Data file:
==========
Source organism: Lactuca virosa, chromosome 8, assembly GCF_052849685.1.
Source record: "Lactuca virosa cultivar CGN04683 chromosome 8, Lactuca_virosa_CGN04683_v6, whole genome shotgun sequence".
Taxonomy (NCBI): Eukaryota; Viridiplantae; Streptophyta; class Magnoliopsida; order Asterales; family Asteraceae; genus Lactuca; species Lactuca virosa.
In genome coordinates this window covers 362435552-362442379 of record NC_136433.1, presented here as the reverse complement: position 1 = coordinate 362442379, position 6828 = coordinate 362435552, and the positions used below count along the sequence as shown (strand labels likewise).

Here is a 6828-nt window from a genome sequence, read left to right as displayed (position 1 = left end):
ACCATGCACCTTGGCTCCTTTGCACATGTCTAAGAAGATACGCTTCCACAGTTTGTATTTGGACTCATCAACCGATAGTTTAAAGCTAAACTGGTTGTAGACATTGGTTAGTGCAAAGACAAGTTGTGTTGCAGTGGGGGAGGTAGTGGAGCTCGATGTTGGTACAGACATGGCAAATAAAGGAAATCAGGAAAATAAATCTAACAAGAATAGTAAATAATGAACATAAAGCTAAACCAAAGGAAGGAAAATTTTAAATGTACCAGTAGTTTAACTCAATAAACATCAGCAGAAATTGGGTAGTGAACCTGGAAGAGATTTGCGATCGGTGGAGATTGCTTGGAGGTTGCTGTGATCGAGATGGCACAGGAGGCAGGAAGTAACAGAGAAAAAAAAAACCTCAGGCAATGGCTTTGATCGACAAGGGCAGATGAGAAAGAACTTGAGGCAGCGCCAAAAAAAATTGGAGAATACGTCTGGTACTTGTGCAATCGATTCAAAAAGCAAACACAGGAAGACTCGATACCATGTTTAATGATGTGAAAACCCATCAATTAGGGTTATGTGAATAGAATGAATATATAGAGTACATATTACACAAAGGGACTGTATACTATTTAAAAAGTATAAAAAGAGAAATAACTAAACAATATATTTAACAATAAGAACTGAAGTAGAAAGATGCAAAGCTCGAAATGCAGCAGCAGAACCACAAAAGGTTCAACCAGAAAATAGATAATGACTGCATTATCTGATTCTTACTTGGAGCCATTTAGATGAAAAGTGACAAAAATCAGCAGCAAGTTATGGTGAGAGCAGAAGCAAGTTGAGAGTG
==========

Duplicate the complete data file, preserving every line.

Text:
Source organism: Lactuca virosa, chromosome 8, assembly GCF_052849685.1.
Source record: "Lactuca virosa cultivar CGN04683 chromosome 8, Lactuca_virosa_CGN04683_v6, whole genome shotgun sequence".
Taxonomy (NCBI): Eukaryota; Viridiplantae; Streptophyta; class Magnoliopsida; order Asterales; family Asteraceae; genus Lactuca; species Lactuca virosa.
In genome coordinates this window covers 362435552-362442379 of record NC_136433.1, presented here as the reverse complement: position 1 = coordinate 362442379, position 6828 = coordinate 362435552, and the positions used below count along the sequence as shown (strand labels likewise).

Here is a 6828-nt window from a genome sequence, read left to right as displayed (position 1 = left end):
ACCATGCACCTTGGCTCCTTTGCACATGTCTAAGAAGATACGCTTCCACAGTTTGTATTTGGACTCATCAACCGATAGTTTAAAGCTAAACTGGTTGTAGACATTGGTTAGTGCAAAGACAAGTTGTGTTGCAGTGGGGGAGGTAGTGGAGCTCGATGTTGGTACAGACATGGCAAATAAAGGAAATCAGGAAAATAAATCTAACAAGAATAGTAAATAATGAACATAAAGCTAAACCAAAGGAAGGAAAATTTTAAATGTACCAGTAGTTTAACTCAATAAACATCAGCAGAAATTGGGTAGTGAACCTGGAAGAGATTTGCGATCGGTGGAGATTGCTTGGAGGTTGCTGTGATCGAGATGGCACAGGAGGCAGGAAGTAACAGAGAAAAAAAAAACCTCAGGCAATGGCTTTGATCGACAAGGGCAGATGAGAAAGAACTTGAGGCAGCGCCAAAAAAAATTGGAGAATACGTCTGGTACTTGTGCAATCGATTCAAAAAGCAAACACAGGAAGACTCGATACCATGTTTAATGATGTGAAAACCCATCAATTAGGGTTATGTGAATAGAATGAATATATAGAGTACATATTACACAAAGGGACTGTATACTATTTAAAAAGTATAAAAAGAGAAATAACTAAACAATATATTTAACAATAAGAACTGAAGTAGAAAGATGCAAAGCTCGAAATGCAGCAGCAGAACCACAAAAGGTTCAACCAGAAAATAGATAATGACTGCATTATCTGATTCTTACTTGGAGCCATTTAGATGAAAAGTGACAAAAATCAGCAGCAAGTTATGGTGAGAGCAGAAGCAAGTTGAGAGTG